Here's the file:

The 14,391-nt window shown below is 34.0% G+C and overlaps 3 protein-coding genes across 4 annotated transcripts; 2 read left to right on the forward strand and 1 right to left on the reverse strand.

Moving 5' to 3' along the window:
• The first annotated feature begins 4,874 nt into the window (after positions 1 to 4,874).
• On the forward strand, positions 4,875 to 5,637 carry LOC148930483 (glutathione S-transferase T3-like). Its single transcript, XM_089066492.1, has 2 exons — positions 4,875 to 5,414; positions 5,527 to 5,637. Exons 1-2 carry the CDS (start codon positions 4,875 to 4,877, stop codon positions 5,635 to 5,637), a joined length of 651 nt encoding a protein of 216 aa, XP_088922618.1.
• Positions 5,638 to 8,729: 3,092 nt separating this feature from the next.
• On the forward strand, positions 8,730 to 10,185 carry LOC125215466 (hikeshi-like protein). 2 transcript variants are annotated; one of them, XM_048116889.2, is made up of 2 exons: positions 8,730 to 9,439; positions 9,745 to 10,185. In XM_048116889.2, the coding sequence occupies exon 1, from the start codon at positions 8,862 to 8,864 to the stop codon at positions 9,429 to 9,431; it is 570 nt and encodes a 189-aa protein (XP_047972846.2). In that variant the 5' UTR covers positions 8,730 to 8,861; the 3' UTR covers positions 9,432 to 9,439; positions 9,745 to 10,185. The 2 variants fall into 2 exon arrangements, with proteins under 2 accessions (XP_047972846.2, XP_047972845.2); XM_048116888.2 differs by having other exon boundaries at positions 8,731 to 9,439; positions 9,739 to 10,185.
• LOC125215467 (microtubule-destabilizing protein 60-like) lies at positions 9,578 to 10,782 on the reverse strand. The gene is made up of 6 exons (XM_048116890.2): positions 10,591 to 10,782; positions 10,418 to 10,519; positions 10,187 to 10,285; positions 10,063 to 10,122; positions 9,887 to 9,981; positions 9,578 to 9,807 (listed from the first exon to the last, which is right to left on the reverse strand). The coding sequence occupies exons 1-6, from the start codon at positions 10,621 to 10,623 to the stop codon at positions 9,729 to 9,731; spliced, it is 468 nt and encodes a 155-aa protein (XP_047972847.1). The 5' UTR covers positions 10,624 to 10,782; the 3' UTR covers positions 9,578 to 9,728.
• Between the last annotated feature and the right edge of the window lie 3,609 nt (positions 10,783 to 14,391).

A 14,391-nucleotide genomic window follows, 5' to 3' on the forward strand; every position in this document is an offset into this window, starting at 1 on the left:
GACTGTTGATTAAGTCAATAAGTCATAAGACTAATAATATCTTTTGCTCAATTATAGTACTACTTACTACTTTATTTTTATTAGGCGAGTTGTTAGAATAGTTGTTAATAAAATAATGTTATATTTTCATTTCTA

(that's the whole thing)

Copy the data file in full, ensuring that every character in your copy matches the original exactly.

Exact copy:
The 14,391-nt window shown below is 34.0% G+C and overlaps 3 protein-coding genes across 4 annotated transcripts; 2 read left to right on the forward strand and 1 right to left on the reverse strand.

Moving 5' to 3' along the window:
• The first annotated feature begins 4,874 nt into the window (after positions 1 to 4,874).
• On the forward strand, positions 4,875 to 5,637 carry LOC148930483 (glutathione S-transferase T3-like). Its single transcript, XM_089066492.1, has 2 exons — positions 4,875 to 5,414; positions 5,527 to 5,637. Exons 1-2 carry the CDS (start codon positions 4,875 to 4,877, stop codon positions 5,635 to 5,637), a joined length of 651 nt encoding a protein of 216 aa, XP_088922618.1.
• Positions 5,638 to 8,729: 3,092 nt separating this feature from the next.
• On the forward strand, positions 8,730 to 10,185 carry LOC125215466 (hikeshi-like protein). 2 transcript variants are annotated; one of them, XM_048116889.2, is made up of 2 exons: positions 8,730 to 9,439; positions 9,745 to 10,185. In XM_048116889.2, the coding sequence occupies exon 1, from the start codon at positions 8,862 to 8,864 to the stop codon at positions 9,429 to 9,431; it is 570 nt and encodes a 189-aa protein (XP_047972846.2). In that variant the 5' UTR covers positions 8,730 to 8,861; the 3' UTR covers positions 9,432 to 9,439; positions 9,745 to 10,185. The 2 variants fall into 2 exon arrangements, with proteins under 2 accessions (XP_047972846.2, XP_047972845.2); XM_048116888.2 differs by having other exon boundaries at positions 8,731 to 9,439; positions 9,739 to 10,185.
• LOC125215467 (microtubule-destabilizing protein 60-like) lies at positions 9,578 to 10,782 on the reverse strand. The gene is made up of 6 exons (XM_048116890.2): positions 10,591 to 10,782; positions 10,418 to 10,519; positions 10,187 to 10,285; positions 10,063 to 10,122; positions 9,887 to 9,981; positions 9,578 to 9,807 (listed from the first exon to the last, which is right to left on the reverse strand). The coding sequence occupies exons 1-6, from the start codon at positions 10,621 to 10,623 to the stop codon at positions 9,729 to 9,731; spliced, it is 468 nt and encodes a 155-aa protein (XP_047972847.1). The 5' UTR covers positions 10,624 to 10,782; the 3' UTR covers positions 9,578 to 9,728.
• Between the last annotated feature and the right edge of the window lie 3,609 nt (positions 10,783 to 14,391).

A 14,391-nucleotide genomic window follows, 5' to 3' on the forward strand; every position in this document is an offset into this window, starting at 1 on the left:
GACTGTTGATTAAGTCAATAAGTCATAAGACTAATAATATCTTTTGCTCAATTATAGTACTACTTACTACTTTATTTTTATTAGGCGAGTTGTTAGAATAGTTGTTAATAAAATAATGTTATATTTTCATTTCTA